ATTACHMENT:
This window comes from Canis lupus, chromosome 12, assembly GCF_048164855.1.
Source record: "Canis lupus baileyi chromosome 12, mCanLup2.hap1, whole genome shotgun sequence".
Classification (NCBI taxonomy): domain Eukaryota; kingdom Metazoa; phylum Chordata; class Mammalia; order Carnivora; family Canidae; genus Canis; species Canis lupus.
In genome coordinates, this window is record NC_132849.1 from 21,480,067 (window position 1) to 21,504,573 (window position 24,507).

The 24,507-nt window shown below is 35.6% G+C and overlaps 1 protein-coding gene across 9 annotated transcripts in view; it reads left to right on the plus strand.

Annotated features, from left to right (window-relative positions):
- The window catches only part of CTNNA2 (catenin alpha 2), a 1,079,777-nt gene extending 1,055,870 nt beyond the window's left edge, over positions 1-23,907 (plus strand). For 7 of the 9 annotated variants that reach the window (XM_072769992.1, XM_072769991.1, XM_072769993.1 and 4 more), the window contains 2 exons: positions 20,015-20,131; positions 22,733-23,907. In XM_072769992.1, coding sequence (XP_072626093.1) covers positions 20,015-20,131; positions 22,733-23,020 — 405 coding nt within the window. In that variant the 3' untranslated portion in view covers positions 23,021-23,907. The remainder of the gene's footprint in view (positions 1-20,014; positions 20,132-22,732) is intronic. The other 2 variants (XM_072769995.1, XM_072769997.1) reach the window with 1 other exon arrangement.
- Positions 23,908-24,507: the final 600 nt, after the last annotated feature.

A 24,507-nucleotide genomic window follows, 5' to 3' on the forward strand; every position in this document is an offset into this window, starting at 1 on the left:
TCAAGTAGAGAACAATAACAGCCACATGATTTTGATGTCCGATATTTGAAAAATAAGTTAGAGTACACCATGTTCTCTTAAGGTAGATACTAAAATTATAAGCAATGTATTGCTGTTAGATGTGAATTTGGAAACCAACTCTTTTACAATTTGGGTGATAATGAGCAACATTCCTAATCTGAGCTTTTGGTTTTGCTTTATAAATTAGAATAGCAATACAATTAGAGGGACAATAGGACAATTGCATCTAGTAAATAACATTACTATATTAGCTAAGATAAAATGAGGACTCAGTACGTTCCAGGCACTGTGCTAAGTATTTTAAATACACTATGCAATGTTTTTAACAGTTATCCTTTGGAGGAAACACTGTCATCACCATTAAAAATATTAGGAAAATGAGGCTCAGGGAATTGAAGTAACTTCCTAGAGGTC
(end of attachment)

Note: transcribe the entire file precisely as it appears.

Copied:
This window comes from Canis lupus, chromosome 12, assembly GCF_048164855.1.
Source record: "Canis lupus baileyi chromosome 12, mCanLup2.hap1, whole genome shotgun sequence".
Classification (NCBI taxonomy): domain Eukaryota; kingdom Metazoa; phylum Chordata; class Mammalia; order Carnivora; family Canidae; genus Canis; species Canis lupus.
In genome coordinates, this window is record NC_132849.1 from 21,480,067 (window position 1) to 21,504,573 (window position 24,507).

The 24,507-nt window shown below is 35.6% G+C and overlaps 1 protein-coding gene across 9 annotated transcripts in view; it reads left to right on the plus strand.

Annotated features, from left to right (window-relative positions):
- The window catches only part of CTNNA2 (catenin alpha 2), a 1,079,777-nt gene extending 1,055,870 nt beyond the window's left edge, over positions 1-23,907 (plus strand). For 7 of the 9 annotated variants that reach the window (XM_072769992.1, XM_072769991.1, XM_072769993.1 and 4 more), the window contains 2 exons: positions 20,015-20,131; positions 22,733-23,907. In XM_072769992.1, coding sequence (XP_072626093.1) covers positions 20,015-20,131; positions 22,733-23,020 — 405 coding nt within the window. In that variant the 3' untranslated portion in view covers positions 23,021-23,907. The remainder of the gene's footprint in view (positions 1-20,014; positions 20,132-22,732) is intronic. The other 2 variants (XM_072769995.1, XM_072769997.1) reach the window with 1 other exon arrangement.
- Positions 23,908-24,507: the final 600 nt, after the last annotated feature.

A 24,507-nucleotide genomic window follows, 5' to 3' on the forward strand; every position in this document is an offset into this window, starting at 1 on the left:
TCAAGTAGAGAACAATAACAGCCACATGATTTTGATGTCCGATATTTGAAAAATAAGTTAGAGTACACCATGTTCTCTTAAGGTAGATACTAAAATTATAAGCAATGTATTGCTGTTAGATGTGAATTTGGAAACCAACTCTTTTACAATTTGGGTGATAATGAGCAACATTCCTAATCTGAGCTTTTGGTTTTGCTTTATAAATTAGAATAGCAATACAATTAGAGGGACAATAGGACAATTGCATCTAGTAAATAACATTACTATATTAGCTAAGATAAAATGAGGACTCAGTACGTTCCAGGCACTGTGCTAAGTATTTTAAATACACTATGCAATGTTTTTAACAGTTATCCTTTGGAGGAAACACTGTCATCACCATTAAAAATATTAGGAAAATGAGGCTCAGGGAATTGAAGTAACTTCCTAGAGGTC